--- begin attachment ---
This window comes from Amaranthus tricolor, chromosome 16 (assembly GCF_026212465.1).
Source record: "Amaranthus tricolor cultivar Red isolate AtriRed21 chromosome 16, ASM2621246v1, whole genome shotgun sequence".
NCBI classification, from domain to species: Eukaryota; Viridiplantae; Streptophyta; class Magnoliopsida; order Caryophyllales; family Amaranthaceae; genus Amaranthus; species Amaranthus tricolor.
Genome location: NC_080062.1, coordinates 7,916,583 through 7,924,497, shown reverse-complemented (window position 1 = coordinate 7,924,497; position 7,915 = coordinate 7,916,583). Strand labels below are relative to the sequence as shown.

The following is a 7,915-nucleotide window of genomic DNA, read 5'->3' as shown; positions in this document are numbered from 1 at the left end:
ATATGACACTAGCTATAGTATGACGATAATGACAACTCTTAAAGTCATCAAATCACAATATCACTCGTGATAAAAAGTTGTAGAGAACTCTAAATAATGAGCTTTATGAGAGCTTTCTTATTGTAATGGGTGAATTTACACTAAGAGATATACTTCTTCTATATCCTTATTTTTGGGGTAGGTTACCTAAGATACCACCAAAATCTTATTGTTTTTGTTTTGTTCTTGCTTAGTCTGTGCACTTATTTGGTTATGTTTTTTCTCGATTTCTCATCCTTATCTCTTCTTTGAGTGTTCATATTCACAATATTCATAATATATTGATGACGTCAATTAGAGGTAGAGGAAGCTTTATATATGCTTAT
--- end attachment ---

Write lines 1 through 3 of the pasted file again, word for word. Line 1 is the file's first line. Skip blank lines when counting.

This window comes from Amaranthus tricolor, chromosome 16 (assembly GCF_026212465.1).
Source record: "Amaranthus tricolor cultivar Red isolate AtriRed21 chromosome 16, ASM2621246v1, whole genome shotgun sequence".
NCBI classification, from domain to species: Eukaryota; Viridiplantae; Streptophyta; class Magnoliopsida; order Caryophyllales; family Amaranthaceae; genus Amaranthus; species Amaranthus tricolor.